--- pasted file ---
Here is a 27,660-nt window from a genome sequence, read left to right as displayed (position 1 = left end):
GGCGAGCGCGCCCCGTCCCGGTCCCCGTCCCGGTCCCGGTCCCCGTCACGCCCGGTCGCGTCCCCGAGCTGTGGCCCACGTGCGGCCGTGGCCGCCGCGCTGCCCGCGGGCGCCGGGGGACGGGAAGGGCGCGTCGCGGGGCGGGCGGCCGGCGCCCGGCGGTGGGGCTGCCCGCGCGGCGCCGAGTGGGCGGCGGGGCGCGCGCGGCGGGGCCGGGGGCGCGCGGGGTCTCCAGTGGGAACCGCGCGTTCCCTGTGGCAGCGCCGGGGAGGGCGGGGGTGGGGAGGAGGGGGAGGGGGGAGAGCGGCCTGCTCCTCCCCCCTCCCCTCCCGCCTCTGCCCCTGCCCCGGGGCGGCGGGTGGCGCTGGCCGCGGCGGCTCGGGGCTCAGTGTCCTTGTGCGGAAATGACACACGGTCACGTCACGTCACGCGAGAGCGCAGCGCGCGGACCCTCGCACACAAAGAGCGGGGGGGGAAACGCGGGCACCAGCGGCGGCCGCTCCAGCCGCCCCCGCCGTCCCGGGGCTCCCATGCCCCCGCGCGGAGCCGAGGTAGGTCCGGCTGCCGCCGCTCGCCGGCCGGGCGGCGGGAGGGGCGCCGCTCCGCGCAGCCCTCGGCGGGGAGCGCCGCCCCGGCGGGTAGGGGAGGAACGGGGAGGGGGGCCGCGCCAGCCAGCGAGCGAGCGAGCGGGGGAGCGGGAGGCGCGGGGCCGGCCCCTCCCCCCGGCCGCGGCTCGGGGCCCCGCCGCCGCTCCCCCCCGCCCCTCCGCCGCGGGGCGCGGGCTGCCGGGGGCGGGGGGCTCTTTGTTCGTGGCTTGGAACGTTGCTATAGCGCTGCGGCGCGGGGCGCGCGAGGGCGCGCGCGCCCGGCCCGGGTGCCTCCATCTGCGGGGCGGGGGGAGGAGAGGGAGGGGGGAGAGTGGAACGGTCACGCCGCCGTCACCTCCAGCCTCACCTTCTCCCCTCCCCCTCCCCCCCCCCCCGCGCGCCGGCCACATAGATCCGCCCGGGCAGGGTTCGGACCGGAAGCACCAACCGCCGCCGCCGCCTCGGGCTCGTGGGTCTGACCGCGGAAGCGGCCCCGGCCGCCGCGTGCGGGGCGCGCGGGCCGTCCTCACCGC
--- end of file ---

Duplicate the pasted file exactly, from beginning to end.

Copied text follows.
Here is a 27,660-nt window from a genome sequence, read left to right as displayed (position 1 = left end):
GGCGAGCGCGCCCCGTCCCGGTCCCCGTCCCGGTCCCGGTCCCCGTCACGCCCGGTCGCGTCCCCGAGCTGTGGCCCACGTGCGGCCGTGGCCGCCGCGCTGCCCGCGGGCGCCGGGGGACGGGAAGGGCGCGTCGCGGGGCGGGCGGCCGGCGCCCGGCGGTGGGGCTGCCCGCGCGGCGCCGAGTGGGCGGCGGGGCGCGCGCGGCGGGGCCGGGGGCGCGCGGGGTCTCCAGTGGGAACCGCGCGTTCCCTGTGGCAGCGCCGGGGAGGGCGGGGGTGGGGAGGAGGGGGAGGGGGGAGAGCGGCCTGCTCCTCCCCCCTCCCCTCCCGCCTCTGCCCCTGCCCCGGGGCGGCGGGTGGCGCTGGCCGCGGCGGCTCGGGGCTCAGTGTCCTTGTGCGGAAATGACACACGGTCACGTCACGTCACGCGAGAGCGCAGCGCGCGGACCCTCGCACACAAAGAGCGGGGGGGGAAACGCGGGCACCAGCGGCGGCCGCTCCAGCCGCCCCCGCCGTCCCGGGGCTCCCATGCCCCCGCGCGGAGCCGAGGTAGGTCCGGCTGCCGCCGCTCGCCGGCCGGGCGGCGGGAGGGGCGCCGCTCCGCGCAGCCCTCGGCGGGGAGCGCCGCCCCGGCGGGTAGGGGAGGAACGGGGAGGGGGGCCGCGCCAGCCAGCGAGCGAGCGAGCGGGGGAGCGGGAGGCGCGGGGCCGGCCCCTCCCCCCGGCCGCGGCTCGGGGCCCCGCCGCCGCTCCCCCCCGCCCCTCCGCCGCGGGGCGCGGGCTGCCGGGGGCGGGGGGCTCTTTGTTCGTGGCTTGGAACGTTGCTATAGCGCTGCGGCGCGGGGCGCGCGAGGGCGCGCGCGCCCGGCCCGGGTGCCTCCATCTGCGGGGCGGGGGGAGGAGAGGGAGGGGGGAGAGTGGAACGGTCACGCCGCCGTCACCTCCAGCCTCACCTTCTCCCCTCCCCCTCCCCCCCCCCCCGCGCGCCGGCCACATAGATCCGCCCGGGCAGGGTTCGGACCGGAAGCACCAACCGCCGCCGCCGCCTCGGGCTCGTGGGTCTGACCGCGGAAGCGGCCCCGGCCGCCGCGTGCGGGGCGCGCGGGCCGTCCTCACCGC